The 5 Best Dropper Posts – [2021 Reviews & Guide]

Adjust your seat with ease on the trail, we review this year's top dropper posts

Our Editors independently research, test, and rate what we feel are the best products. We use affiliate links and may receive a small commission on purchases.

Every once in a while a new piece of technology comes along and completely changes mountain biking. Dropper posts were one of these.

Before droppers became standard equipment, riders had to stop before a technical descent to open a quick-release seat clamp by hand and push the seatpost down into the frame before closing the clamp again.

This might not sound like a big deal but until you find yourself doing it several times during a ride, or if you ride terrain with lots of short climbs and descents.

Lots of riders would not bother. For those that did, this was the only way that they knew.

Then the dropper post came along and literally changed the mountain biking experience. The first MTB dropper posts were operated with a lever underneath the saddle.

These early versions had some success but it was not until the development of a handlebar-mounted lever that interest in dropper posts got going.

Best Dropper Seatposts

 OneUp Components Dropper Seatpost V2ROCKSHOX Reverb Stealth Remote C1KS LEV Si Dropper Seatpost
editors choice
Travel:120, 150, 180, 210mm100, 125, 150, 175, 200mm65, 75, 100, 120, 125, 150, 170mm
Diameters:30.9, 31.6mm30.9, 31.6mm27.2, 30.9, 31.6mm
Cable Routing:InternalInternalInternal
Best For:Trail, All-Mountain, EnduroTrail, XC, All-MountainTrail
View at JensonUSA.comView at JensonUSA.comView at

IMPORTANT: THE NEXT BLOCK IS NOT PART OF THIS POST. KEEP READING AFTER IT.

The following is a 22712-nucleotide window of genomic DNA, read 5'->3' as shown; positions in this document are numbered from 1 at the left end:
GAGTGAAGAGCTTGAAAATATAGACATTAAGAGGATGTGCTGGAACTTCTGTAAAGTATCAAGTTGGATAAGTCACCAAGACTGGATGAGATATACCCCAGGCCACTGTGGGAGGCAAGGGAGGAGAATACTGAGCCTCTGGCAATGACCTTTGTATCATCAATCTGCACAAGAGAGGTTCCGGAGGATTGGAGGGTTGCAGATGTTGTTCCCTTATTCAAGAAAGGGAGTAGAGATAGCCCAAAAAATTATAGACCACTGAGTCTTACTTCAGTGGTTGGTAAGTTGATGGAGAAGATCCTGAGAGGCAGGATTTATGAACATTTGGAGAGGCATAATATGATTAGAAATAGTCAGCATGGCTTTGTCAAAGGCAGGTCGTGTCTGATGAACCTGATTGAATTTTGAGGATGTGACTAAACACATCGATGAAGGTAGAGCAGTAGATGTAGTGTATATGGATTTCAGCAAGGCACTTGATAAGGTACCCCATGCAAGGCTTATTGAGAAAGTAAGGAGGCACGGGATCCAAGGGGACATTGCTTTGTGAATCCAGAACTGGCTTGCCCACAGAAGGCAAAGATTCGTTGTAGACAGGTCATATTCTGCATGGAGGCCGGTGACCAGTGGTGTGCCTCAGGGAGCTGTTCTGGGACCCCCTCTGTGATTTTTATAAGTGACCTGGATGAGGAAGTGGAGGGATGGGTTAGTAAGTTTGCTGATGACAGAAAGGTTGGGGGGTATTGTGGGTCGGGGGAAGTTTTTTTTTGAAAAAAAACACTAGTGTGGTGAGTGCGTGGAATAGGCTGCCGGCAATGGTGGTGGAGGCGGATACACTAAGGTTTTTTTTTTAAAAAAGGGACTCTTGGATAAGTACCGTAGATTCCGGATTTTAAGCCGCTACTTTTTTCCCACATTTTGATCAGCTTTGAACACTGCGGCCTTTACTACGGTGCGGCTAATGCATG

For more of my MTB biking recommendations, have a look through these popular Outside Pursuits guide links: MTB Helmets, MTB Saddles, MTB Shoes.

Quick Answer: The 5 Best Rated Dropper Seatposts For 2021

  1. OneUp Components Dropper Seatpost V2
  2. ROCKSHOX Reverb Stealth 1X Remote C1
  3. KS LEV Si Dropper Seatpost
  4. Crankbrothers Highline Dropper Post
  5. Fox Racing Shox Factory Series Dropper Seatpost

Our reviews of the top rated dropper posts with our comparison table and buyers guide will help you choose the right one for you.

Dropper Post Reviews

#1 OneUp Components Dropper Seatpost V2

One Up Component V2 Dropper Seatpost

OneUp Components Dropper Seatpost V2 at a Glance:

  • Travel: 120, 150, 180, 210mm
  • Diameters: 30.9, 31.6mm
  • Cable Routing: Internal
  • Best For: Trail, All-Mountain, Enduro

With the lowest stack height available and up to 210mm of travel, the V2 offers the most drop on the market.

While the design does require a bit more force at the lever to get the post moving, once activated, the movement is smooth thanks to the oversized bushings.